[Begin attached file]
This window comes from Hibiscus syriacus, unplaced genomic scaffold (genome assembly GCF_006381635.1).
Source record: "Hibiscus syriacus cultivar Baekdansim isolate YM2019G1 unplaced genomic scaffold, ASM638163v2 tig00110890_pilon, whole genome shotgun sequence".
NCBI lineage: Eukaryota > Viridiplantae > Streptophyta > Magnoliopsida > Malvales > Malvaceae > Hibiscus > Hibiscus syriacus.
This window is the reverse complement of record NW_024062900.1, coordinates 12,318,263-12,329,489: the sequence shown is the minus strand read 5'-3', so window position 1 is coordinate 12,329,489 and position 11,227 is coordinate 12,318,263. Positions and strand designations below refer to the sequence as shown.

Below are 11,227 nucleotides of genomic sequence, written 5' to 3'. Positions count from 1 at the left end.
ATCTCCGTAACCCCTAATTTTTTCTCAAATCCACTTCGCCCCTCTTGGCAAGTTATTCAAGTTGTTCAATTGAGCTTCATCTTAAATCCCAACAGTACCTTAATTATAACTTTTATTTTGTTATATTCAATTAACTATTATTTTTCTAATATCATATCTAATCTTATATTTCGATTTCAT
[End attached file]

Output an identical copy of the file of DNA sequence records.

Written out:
This window comes from Hibiscus syriacus, unplaced genomic scaffold (genome assembly GCF_006381635.1).
Source record: "Hibiscus syriacus cultivar Baekdansim isolate YM2019G1 unplaced genomic scaffold, ASM638163v2 tig00110890_pilon, whole genome shotgun sequence".
NCBI lineage: Eukaryota > Viridiplantae > Streptophyta > Magnoliopsida > Malvales > Malvaceae > Hibiscus > Hibiscus syriacus.
This window is the reverse complement of record NW_024062900.1, coordinates 12,318,263-12,329,489: the sequence shown is the minus strand read 5'-3', so window position 1 is coordinate 12,329,489 and position 11,227 is coordinate 12,318,263. Positions and strand designations below refer to the sequence as shown.

Below are 11,227 nucleotides of genomic sequence, written 5' to 3'. Positions count from 1 at the left end.
ATCTCCGTAACCCCTAATTTTTTCTCAAATCCACTTCGCCCCTCTTGGCAAGTTATTCAAGTTGTTCAATTGAGCTTCATCTTAAATCCCAACAGTACCTTAATTATAACTTTTATTTTGTTATATTCAATTAACTATTATTTTTCTAATATCATATCTAATCTTATATTTCGATTTCAT